Thursday, July 23, 2009

Halloween has come already...

As I write this, I can hear the dog-day cicadas outside my window, a sure sign of mid-summer. As I walk through the field, I can smell the Monarda, the milkweed, and the goldenrod, which has just begun to bloom. I love the sound of the meadow katydids, clicking and buzzing, somewhat reminiscent of grassland sparrows.

While walking through the field the other day, I came across a colorful dragonfly...

Halloween Pennant

...the Halloween Pennant. I love the butterfly-like flight of these guys, as well as the way they sit, never completely opening their wings.

I have not had a lot of time to go birding during the past few mornings, but I have seen some birds around the house. Lots of Yellow-billed Cuckoos and Blue-gray Gnatcatchers have been in the apple trees. The other day, there was even a Red-breasted Nuthatch in the fruit trees, a rare bird in the summer. Post-breeding Dispersal ;)

Thursday, July 9, 2009

Backyard wanders and wonders

This afternoon, my dad and I took a stroll through the field on our property. We were both armed with cameras and macro lenses. My dad was more interested in the blooming wildflowers like black-eyed susans and milkweeds, while I was trying to photograph the numerous insects flying through the grass.

Eastern Tailed-Blue

While stalking a great spangled fritillary, I ventured off the mowed path into the field filled with wild bergamot and goldenrod, neither of which have bloomed yet. After a failed attempt at photographing the butterfly, I continued through the meadow. About two steps from the mowed path, I almost fell over from trying not to step on a plant I had just noticed. I rested my knee on the ground to get a better look at the plant, which upon inspection was an orchid. The head of flowers, all of which were white with wiry looking petals hanging downward, identified this as a fringed orchid, or fringed orchis as some say.

Ragged Fringed Orchid

When I reached the house, I opened up my trusty Plants of Pennsylvania to find that my special flower was a Ragged Fringed Orchid, a plant of wet meadows much like where I had found it. This awesome plant is the second orchid on my property. The first, helleborine, is a common woodland orchid, which is native to Europe.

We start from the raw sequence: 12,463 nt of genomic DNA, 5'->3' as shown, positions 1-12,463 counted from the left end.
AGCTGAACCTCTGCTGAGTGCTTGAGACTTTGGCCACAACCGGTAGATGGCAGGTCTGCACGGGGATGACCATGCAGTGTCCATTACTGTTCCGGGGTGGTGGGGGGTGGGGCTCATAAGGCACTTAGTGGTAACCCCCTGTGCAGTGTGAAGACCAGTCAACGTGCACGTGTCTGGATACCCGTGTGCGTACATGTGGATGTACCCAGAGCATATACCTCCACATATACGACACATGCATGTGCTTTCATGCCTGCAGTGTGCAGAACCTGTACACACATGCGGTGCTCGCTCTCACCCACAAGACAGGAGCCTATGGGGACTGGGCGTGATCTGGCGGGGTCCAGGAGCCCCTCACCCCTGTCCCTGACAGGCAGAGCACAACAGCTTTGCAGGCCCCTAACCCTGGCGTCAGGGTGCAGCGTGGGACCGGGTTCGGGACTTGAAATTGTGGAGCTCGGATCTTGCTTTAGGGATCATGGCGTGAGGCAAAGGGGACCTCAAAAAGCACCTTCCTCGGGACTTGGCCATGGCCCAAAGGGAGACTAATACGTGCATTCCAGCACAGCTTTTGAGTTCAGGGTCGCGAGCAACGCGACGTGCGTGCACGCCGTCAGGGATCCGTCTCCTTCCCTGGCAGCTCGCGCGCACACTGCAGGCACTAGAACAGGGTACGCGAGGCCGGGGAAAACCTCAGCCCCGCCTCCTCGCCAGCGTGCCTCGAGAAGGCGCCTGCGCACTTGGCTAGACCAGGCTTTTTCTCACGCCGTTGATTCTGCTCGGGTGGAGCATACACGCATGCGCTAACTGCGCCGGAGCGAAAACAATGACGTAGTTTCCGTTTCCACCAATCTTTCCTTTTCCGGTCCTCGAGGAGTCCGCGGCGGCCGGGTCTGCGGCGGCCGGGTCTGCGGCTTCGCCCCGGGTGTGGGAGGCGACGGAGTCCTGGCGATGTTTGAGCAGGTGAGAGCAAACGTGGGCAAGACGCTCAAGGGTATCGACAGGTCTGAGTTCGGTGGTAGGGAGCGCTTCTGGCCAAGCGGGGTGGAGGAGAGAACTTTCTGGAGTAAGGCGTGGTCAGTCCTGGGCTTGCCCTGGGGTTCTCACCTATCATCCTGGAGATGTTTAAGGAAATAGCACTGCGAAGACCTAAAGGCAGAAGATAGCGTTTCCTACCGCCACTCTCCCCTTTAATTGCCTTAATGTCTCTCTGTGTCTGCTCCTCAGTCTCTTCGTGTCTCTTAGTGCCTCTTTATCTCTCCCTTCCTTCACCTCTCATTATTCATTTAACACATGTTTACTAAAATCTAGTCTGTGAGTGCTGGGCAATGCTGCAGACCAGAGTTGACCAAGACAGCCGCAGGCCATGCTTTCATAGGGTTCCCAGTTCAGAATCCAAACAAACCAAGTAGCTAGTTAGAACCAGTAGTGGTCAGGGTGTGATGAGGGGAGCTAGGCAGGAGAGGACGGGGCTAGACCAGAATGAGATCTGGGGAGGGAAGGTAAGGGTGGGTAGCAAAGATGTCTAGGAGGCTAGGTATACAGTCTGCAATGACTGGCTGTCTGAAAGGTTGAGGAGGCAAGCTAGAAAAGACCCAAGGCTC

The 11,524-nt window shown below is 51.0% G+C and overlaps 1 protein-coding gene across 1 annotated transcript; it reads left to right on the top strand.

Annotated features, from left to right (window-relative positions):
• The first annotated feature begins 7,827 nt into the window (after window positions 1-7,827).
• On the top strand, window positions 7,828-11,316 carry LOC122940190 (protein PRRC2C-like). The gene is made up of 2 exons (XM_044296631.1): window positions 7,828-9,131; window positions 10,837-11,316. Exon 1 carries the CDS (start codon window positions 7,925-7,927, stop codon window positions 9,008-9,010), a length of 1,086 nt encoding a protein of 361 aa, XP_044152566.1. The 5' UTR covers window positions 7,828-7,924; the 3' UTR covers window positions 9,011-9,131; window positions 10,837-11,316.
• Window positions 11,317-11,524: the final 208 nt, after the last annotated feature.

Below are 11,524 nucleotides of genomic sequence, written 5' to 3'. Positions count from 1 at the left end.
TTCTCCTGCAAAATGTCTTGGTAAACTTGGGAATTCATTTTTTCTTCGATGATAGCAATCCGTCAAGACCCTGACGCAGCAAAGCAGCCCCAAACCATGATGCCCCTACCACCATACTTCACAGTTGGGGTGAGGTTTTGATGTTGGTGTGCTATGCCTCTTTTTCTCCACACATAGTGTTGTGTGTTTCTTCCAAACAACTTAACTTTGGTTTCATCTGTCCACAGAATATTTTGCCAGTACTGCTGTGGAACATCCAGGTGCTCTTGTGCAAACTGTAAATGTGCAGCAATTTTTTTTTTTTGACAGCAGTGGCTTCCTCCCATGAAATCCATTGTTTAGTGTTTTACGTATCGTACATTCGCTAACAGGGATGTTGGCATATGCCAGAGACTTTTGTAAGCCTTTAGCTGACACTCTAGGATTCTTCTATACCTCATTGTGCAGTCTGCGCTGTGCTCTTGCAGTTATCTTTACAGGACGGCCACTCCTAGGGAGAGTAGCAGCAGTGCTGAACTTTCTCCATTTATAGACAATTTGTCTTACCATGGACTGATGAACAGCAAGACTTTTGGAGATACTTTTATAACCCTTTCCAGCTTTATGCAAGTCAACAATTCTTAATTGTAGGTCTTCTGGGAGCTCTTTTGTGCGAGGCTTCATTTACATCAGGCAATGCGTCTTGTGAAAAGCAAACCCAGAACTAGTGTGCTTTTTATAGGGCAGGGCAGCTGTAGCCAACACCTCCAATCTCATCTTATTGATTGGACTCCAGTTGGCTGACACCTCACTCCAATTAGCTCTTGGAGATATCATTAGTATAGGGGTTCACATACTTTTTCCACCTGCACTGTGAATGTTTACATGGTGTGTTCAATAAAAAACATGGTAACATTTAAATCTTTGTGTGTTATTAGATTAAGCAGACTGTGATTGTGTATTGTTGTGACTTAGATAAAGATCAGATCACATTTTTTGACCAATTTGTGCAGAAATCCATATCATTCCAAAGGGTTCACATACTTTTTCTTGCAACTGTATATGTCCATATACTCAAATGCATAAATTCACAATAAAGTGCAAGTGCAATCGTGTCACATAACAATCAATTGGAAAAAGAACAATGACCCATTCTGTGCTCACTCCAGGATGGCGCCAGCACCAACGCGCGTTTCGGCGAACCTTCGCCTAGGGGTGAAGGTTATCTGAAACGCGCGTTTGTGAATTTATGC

After spending 14 years here in Kunkletown, this place still manages to amaze me...

Tuesday, July 7, 2009

Monarch caterpillars!

At my home, I found a couple of Monarch caterpillars on common milkweed. I have seen several adults flying around, but these are the first larvae that I have been able to find this year.

Friday, July 3, 2009

Regal Fritillary

Here are some photos from today's Regal Fritillary tour at Fort Indiantown Gap, Pennsylvania.

Regal Fritillary

The Regal Fritillary, a butterfly of open prairies, has experienced an extremely sharp decline in the past century. It used to inhabit most of the north eastern and north-central United States. With the loss of habitat, as a result of building and reforestation, this butterfly has left almost all of its original range. It now lives in the Great Plains and in a few places in the east. Fort Indiantown Gap is one of these rare places, the only one of its kind in PA.

Regal Fritillaries use violets for their larval foodplant. In Pennsylvania, the fritillaries use mainly Arrow-leaved Violets (Viola sagittata). Across the country, these butterflies use many species of violets including Birdsfoot Violet (Viola pedata). While rearing caterpillars, experts have discovered that that the caterpillars will also eat close relatives to the host plants such as Common Blue Violet (Viola sororia) and Pansies. Although these plants can be used in a controlled environment, the female butterflies in the wild will never lay their eggs on these plants.

Fort Indiantown Gap is also home to many other grassland organisms, such as this Grasshopper Sparrow and Purple Milkweed:

Grasshopper Sparrow

Purple Milkweed

Fort Indiantown Gap is a National Guard training facility, so it is not open to the public. To see these butterflies, butterfly enthusiasts must go on special guided tours.


I also saw some other butterflies at the gap, including American Copper, Great Spangled Fritillary, Aphrodite Fritillary, Monarch, and a bunch of other butterflies. What an interesting and incredible place.